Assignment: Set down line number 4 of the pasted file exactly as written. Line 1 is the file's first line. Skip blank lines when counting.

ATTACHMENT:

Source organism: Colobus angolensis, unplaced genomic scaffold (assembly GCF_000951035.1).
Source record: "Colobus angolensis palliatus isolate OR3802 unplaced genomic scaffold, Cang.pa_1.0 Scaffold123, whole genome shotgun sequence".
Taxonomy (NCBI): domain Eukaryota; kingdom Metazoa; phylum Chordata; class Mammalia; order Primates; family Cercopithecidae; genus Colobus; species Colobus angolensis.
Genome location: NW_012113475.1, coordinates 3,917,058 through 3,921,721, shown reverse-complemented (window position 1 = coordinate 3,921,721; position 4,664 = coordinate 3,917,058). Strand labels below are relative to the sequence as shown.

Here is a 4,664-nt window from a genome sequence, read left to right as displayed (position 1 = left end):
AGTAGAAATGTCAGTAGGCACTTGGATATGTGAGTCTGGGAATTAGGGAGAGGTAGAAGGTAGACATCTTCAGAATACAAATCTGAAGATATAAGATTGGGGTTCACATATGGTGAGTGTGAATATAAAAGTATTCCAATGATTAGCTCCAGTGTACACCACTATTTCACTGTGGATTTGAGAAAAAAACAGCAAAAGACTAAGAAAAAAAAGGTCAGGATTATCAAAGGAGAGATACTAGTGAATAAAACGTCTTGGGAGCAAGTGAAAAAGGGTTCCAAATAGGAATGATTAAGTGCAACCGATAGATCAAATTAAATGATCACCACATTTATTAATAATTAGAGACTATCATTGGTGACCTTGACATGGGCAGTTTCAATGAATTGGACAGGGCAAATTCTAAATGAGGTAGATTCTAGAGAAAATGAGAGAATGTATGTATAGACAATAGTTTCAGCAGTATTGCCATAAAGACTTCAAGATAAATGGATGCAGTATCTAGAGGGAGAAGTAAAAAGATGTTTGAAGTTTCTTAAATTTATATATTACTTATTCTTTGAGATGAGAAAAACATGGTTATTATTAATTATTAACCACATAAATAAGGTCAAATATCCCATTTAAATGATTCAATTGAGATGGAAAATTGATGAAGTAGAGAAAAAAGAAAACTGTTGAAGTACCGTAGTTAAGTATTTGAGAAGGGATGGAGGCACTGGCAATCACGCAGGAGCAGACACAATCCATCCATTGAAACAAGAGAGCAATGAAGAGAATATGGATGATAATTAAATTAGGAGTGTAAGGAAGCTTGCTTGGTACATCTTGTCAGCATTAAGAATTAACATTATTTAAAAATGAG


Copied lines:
Genome location: NW_012113475.1, coordinates 3,917,058 through 3,921,721, shown reverse-complemented (window position 1 = coordinate 3,921,721; position 4,664 = coordinate 3,917,058). Strand labels below are relative to the sequence as shown.